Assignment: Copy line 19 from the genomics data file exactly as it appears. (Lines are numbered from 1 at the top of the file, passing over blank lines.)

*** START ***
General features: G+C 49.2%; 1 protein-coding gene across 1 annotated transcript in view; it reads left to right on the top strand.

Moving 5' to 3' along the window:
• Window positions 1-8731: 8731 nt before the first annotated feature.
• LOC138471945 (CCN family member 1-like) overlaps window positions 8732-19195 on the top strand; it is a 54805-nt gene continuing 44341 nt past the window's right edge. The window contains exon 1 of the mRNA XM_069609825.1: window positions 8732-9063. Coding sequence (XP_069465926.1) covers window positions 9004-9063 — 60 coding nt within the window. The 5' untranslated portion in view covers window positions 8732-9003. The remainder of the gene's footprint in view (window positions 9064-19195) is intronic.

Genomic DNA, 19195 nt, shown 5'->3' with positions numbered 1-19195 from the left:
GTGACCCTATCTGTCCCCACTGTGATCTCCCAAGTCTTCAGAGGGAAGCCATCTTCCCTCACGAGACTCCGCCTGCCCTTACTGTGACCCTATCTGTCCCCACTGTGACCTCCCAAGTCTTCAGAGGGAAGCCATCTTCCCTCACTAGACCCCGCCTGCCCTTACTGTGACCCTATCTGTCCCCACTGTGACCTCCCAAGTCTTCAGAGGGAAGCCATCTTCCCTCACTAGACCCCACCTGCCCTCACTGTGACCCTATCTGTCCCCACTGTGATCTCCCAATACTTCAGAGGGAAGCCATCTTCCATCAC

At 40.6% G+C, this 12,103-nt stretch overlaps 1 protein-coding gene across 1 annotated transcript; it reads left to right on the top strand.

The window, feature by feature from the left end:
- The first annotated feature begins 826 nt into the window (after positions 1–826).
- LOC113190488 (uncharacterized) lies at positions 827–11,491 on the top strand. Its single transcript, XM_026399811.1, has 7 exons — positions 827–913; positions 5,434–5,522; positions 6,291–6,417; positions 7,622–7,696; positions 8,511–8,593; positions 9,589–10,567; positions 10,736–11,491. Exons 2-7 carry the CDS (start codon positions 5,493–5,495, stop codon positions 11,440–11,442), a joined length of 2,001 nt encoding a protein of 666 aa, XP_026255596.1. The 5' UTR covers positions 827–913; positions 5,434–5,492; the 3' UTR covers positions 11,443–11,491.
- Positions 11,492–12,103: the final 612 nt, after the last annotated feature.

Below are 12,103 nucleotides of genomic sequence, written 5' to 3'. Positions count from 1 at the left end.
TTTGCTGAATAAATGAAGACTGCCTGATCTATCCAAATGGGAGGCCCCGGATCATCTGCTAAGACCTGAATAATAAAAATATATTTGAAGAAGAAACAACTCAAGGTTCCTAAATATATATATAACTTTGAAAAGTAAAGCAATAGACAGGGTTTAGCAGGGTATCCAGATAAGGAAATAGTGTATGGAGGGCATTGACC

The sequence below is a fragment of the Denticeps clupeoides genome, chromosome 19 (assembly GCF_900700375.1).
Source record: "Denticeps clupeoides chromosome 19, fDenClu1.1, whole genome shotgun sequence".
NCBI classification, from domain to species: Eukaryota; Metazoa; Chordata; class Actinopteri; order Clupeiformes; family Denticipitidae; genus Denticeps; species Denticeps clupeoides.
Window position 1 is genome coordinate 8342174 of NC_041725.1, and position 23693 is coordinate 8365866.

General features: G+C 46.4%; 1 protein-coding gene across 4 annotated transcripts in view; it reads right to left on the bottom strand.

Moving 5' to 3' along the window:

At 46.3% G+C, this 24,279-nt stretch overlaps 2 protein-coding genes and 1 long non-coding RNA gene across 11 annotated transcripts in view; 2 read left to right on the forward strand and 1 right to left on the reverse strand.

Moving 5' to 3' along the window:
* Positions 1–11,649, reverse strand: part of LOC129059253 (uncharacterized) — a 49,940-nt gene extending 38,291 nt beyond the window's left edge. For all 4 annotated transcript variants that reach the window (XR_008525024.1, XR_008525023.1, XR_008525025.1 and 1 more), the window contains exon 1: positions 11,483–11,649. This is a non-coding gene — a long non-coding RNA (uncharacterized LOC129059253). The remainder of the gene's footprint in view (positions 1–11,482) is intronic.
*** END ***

Moving 5' to 3' along the window: